In Good Hands
First adult day care center opening on Molokai.
It’s not always easy to care for the elderly. It can be a demanding, stressful and sometimes overwhelming task. But now, with an adult day care center opening at Home Pumehana in August, caretakers on Molokai can breathe a sigh of relief.
Ten years after the idea was first hatched, the Na Pu`uwai Native Hawaiian Health Care System, in partnership with Acradia Elder Care Services, will be opening The Senior Enrichment Center – a potential lifeline for many Molokai families.
“There has been a great need in the community [for an adult day care center] for so long,” said Judy Mikami, Na Pu`uwai’s long-term care director.
The adult day care center, which recently received its license from the state on June 15, is intended to allow seniors the opportunity to engage in stimulating activity, make new friends and still be independent.
From 7:30 a.m. to 5:30 p.m. on weekdays, the center will provide its kupuna with an array of activities designed to maintain cognitive and motor skills that sometimes decline with advanced aging. Mikami said there will be hands-on crafts, hula and ukulele classes, a modified Zumba class, karaoke machine, TV and Wii game console.
William Akutagawa, executive director of Na Pu`uwai, said their staff is certified in water safety and will not only take their clients swimming, but also on field trips twice a month.
“They’ll get to go off-site, get fresh air, and visit different places on Molokai,” Akutagawa said.
The center, situated in an 800 sq. ft. room near the back of Home Pumehana, will provide breakfast, lunch, and snacks, as well as reclining chairs for clients to rest in. Three staff members will be onsite – two certified nurses and an activities director.
“It will be socially therapeutic for our kupuna,” said Activities Director Jossette Mawae-Mollena. “On Molokai, a lot of families take care of their own, but they need to get out, so it will be good for caretakers, too.”
Worth the Wait
Good things take time. Such was the case for Mikami and Akutagawa, who applied to get licensed back in September 2009.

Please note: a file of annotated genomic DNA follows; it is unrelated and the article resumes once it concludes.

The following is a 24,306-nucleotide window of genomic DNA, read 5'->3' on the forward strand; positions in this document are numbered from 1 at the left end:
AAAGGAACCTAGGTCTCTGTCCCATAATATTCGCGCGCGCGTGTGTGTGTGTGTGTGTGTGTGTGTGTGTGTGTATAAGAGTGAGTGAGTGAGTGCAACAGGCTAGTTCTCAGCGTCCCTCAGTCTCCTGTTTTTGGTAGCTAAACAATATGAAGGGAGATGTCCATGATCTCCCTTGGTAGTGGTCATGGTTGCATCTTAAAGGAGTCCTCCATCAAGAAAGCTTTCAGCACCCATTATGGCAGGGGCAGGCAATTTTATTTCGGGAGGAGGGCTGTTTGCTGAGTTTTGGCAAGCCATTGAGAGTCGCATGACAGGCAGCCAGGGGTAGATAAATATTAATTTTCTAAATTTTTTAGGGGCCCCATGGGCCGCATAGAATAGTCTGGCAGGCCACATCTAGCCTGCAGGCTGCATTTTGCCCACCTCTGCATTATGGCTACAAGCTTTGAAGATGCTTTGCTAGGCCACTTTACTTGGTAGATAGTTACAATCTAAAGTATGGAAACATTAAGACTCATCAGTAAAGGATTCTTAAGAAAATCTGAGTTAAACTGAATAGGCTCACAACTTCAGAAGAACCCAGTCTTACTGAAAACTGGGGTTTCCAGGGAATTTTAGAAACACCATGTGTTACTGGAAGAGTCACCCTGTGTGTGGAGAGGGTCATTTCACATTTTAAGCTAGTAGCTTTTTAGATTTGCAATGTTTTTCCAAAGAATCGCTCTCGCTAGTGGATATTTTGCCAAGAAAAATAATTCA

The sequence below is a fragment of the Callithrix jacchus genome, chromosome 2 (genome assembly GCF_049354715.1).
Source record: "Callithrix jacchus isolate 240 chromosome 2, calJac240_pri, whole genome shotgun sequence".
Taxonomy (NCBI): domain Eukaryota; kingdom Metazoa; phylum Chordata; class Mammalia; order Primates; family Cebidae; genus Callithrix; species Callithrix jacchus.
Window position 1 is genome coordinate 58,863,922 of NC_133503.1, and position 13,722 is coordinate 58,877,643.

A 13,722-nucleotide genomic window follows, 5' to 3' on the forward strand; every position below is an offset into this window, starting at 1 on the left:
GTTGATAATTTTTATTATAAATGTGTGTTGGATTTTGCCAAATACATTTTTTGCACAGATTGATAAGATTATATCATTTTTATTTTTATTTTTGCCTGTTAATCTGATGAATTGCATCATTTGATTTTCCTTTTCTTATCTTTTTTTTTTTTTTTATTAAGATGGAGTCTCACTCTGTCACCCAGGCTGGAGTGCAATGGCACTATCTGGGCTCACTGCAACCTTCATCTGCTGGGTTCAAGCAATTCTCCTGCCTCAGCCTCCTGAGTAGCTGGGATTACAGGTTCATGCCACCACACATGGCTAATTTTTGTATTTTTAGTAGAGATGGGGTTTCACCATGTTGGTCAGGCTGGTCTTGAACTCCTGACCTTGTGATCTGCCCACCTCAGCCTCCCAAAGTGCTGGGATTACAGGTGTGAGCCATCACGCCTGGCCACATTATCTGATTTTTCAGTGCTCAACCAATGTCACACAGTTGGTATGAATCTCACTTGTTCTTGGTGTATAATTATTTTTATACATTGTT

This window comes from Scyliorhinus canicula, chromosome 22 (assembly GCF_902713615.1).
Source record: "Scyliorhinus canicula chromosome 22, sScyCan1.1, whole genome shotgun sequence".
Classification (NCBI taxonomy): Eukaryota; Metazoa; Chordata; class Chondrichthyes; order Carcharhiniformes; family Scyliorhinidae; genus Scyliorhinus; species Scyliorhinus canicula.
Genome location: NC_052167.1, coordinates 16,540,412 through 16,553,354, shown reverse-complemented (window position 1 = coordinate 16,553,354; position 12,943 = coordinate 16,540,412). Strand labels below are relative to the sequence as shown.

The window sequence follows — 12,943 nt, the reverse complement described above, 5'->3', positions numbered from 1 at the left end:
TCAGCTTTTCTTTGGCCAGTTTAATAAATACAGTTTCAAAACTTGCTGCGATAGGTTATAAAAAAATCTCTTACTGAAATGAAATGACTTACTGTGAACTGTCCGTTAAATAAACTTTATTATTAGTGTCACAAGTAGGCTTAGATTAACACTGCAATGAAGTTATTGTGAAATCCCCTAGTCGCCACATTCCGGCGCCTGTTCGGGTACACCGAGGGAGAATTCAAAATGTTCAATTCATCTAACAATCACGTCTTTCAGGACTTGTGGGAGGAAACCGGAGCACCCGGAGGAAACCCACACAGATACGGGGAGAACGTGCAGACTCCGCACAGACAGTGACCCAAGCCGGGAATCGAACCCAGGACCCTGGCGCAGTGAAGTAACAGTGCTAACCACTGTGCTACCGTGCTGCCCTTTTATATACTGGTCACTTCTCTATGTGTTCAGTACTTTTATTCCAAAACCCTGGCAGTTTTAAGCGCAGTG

“It went back and forth with Maui County and the state for awhile,” Mikami explained. “We would receive recommendations and then have to go back and make changes to comply with the requirements.”
After a grueling nine-month process, the license was secured. But that wasn’t their only dilemma. Finding the right site posed another setback. After spending time weighing their options, the directors settled on senior living complex Home Pumehana, which had to be inspected twice by the Department of Human Services, as a suitable host facility.
Mikami said they chose Home Pumehana because of its centralized location and existing affiliation with senior citizens.
While other entities on Molokai have failed in establishing an adult day care within the last 10 years, Mikami attributes Na Pu`uwai’s success to its long-standing relationship with Acradia Elder Care Services.
Arcadia, a senior living program in Honolulu, helped train the Na Pu`uwai staff in long-term care services, who also received hands-on practice.
“They gave us the support we needed,” Mikami said.
The Senior Enrichment Center is currently accepting applications for interested kupuna, but it does have criteria. The program requires that clients be 62 years of age or older, be able to use the bathroom without assistance, feed themselves, and administer their own medications among other things. They are currently accepting up to 12 clients.
Prices will vary based on a sliding scale, with flat rate fees starting at $66 dollars a day, according to Mawae-Mollena.
While the program may start off small, Mikami hopes to see it grow in a big way.
“Our ultimate goal is to establish long-term care,” Mikami said. “But we’re taking it one step at a time.”
For more information or to apply, call the Senior Enrichment Center at 553-5099.
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